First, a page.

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This morning I awoke to an unpleasant reminder from the beginning of my journey in recovery. It came in the form of an old thread I posted on the JWC titled, “Husband is a SA/Voyeur….Feeling so Helpless”. The thread was revived a few days ago by a new JWC member going through a similar situation (though not voyeurism). Today, another member decided to comment on what I wrote back in February in a very negative manner. Though I did not get offended by her comment (as she clearly has no knowledge of the road I’ve traveled since the beginning of this mess), I couldn’t help but cry like I did at the time I wrote the post several months ago. But unlike the first time, these were tears of joy. After reading my post, I was able to see how far I’ve come since that dreadful day in January and how much everything has changed in my life post-discovery.

As the title of my first post on JWC mentioned, I was feeling helpless. Before recovery, my favorite roles in life were victim (things happened to me, people did things to me) and martyr (the self-imposed obligation to tackle on the world – and all its problems – on my shoulders). Since joining an active recovery/therapy program, I am able to rejoice in the reality that I do have choices surrounding my actions and the course of my life. I’ve learned to replace the word “helpless” from my vocabulary in exchange for the word “powerless”. I am powerless over my husband’s disease (or anyone else for that matter), but I am no longer helpless or hopeless. I’ve discovered the tools to break free from the hell I was living in and came to realize that the only person holding the key to my freedom is me. I am willing and ready to take charge of my own happiness. If anyone out there is feeling hopeless, helpless and downtrodden, please know that there is a light at the end of this very bleak tunnel. Keep working an active recovery program (refer to my sidebar for some links to resources for partners of sex addicts), reach out to recovery friends and remember to be gentle with yourself. I promise you’ll soon begin to feel the difference.

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No happier words have ever been spoken!  This is what I told ML after our latest pregnancy scare ( these happen often!).  You see, my period is always erratic – sometimes arriving late, other times, not arriving at all.  When it didn’t arrive this month, at first I didn’t panic.  But after noticing my expanding waistline, I started to get slightly nervous, though it was simple to explain the extra pounds to a summer full of eating out, BBQ’s, cocktails and limited exercise. However, when ML also took notice of the extra pounds, stating casually, ” I think you are pregnant.”, I freaked out!!!!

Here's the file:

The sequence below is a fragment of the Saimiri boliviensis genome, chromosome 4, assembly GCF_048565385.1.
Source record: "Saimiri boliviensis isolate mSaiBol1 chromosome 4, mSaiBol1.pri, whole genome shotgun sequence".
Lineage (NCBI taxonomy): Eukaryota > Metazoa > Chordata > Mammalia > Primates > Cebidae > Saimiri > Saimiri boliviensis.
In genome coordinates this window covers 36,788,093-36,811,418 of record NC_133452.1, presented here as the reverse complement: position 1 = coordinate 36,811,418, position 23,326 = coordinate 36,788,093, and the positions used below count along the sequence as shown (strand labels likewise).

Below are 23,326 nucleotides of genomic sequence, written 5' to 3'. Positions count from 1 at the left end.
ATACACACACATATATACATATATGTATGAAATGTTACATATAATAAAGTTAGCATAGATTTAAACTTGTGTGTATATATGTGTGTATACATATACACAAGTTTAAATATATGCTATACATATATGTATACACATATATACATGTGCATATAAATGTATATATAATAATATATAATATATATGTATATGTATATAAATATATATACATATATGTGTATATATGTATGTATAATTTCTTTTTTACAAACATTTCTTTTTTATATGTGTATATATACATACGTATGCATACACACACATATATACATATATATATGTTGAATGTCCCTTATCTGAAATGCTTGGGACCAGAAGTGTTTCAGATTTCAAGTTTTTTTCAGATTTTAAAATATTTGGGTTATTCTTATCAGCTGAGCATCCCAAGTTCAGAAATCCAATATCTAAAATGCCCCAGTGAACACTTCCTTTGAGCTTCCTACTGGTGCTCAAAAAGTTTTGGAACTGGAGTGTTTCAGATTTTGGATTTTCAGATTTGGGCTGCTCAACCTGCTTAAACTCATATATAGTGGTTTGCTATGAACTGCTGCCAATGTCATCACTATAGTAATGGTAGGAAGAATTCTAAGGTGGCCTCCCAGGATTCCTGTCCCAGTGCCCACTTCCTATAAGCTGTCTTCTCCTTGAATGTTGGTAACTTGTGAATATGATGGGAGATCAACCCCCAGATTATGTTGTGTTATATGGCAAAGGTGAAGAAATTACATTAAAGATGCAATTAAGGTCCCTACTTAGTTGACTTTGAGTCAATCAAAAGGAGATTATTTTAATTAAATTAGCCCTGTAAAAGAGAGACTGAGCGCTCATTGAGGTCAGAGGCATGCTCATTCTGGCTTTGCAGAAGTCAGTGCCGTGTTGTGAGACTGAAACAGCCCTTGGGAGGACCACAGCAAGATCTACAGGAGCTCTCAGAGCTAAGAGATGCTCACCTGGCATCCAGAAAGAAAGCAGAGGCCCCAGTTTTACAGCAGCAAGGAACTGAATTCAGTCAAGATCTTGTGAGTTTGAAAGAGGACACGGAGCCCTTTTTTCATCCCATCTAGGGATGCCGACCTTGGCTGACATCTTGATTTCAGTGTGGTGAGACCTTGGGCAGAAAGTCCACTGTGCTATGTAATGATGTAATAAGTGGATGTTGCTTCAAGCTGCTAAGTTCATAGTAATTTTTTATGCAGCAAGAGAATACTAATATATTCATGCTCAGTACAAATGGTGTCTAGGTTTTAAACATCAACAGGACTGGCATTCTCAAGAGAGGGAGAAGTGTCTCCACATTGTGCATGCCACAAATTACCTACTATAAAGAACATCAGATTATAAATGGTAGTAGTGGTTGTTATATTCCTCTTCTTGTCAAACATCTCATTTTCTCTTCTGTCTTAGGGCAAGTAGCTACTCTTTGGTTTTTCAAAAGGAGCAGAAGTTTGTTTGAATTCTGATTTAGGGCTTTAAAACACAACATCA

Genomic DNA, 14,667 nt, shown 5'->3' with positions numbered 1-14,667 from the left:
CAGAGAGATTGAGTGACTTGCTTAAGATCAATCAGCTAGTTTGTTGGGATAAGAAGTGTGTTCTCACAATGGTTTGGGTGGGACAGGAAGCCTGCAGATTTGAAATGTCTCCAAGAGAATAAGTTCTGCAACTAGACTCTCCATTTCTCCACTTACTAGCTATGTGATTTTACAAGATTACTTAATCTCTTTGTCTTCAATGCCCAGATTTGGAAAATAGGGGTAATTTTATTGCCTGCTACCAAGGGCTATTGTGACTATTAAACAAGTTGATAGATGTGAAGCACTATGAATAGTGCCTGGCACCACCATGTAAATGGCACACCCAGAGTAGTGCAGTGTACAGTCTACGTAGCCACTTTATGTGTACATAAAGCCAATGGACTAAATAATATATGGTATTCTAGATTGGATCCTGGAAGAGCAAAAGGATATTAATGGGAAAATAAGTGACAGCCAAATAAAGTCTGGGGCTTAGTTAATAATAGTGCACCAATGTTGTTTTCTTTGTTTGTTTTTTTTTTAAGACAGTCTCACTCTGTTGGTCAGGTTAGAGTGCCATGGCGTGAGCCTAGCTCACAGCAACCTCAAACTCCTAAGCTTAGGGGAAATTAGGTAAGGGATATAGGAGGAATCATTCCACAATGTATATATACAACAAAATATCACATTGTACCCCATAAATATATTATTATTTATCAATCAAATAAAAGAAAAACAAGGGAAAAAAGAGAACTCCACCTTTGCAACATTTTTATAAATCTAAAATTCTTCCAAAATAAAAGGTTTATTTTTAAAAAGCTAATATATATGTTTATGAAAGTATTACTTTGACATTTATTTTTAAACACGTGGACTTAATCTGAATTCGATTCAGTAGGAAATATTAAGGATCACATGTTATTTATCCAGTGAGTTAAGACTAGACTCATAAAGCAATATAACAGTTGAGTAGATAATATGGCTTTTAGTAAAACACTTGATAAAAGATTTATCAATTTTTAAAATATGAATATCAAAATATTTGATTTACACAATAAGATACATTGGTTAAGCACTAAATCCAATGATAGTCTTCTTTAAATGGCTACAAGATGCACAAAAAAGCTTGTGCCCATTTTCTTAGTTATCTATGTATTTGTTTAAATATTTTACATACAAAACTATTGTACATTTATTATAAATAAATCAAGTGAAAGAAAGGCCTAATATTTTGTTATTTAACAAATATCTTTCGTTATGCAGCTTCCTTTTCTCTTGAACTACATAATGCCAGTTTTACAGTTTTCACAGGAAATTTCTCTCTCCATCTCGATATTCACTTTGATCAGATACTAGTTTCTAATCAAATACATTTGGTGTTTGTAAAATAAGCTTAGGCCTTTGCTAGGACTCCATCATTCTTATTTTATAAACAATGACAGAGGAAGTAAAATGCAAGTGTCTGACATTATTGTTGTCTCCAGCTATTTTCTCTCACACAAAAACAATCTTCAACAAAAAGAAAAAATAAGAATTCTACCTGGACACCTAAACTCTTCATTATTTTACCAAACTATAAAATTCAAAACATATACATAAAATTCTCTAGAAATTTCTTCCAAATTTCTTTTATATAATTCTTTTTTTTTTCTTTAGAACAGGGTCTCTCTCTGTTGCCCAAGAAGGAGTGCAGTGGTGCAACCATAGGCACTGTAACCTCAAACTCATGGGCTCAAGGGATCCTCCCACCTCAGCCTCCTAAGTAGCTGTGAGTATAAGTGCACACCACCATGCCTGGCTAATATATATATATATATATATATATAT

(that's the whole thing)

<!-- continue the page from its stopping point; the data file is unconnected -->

As I drove frantically to the nearest store the next morning, I couldn’t stop thinking about how having a baby at this moment in my life would be far from ideal.  Not because of the obvious issues in my marriage or because of the financial burden/ responsibility having a child would impose, I panicked because I was enjoying the opportunity I’ve been given to grow spiritually and learn more about myself – a spiritual education that a newborn would stunt. So after running to the local supermarket and taking the pregnancy in one of my work stalls ( I couldn’t wait till I got home), I was finally able to exhale.   “I have more time” –  more time to continue learning about myself, pursue my dreams and determine whether this relationship with my husband is the right thing for me.  
Personally, I am always frightened by the concept of waiting  – a period of no major activity or forward momentum.  I constantly get frustrated with the progression of my life, recovery ( including my husband’s recovery) and the “limbo” state of my marriage.  But after this pregnancy scare ( and the other friendly reminders from fellow bloggers: TheOtherBed and Gin), I can honestly say I am extremely grateful for the extra time I’ve been given to continue exploring myself and the many options I am blessed to have at this moment.  
(By the way, though I am thrilled to have only gained an extra few pounds and not a newborn, I think it’s time to get my butt to a gym PRONTO!  It’s no fun looking pregnant when I am not. )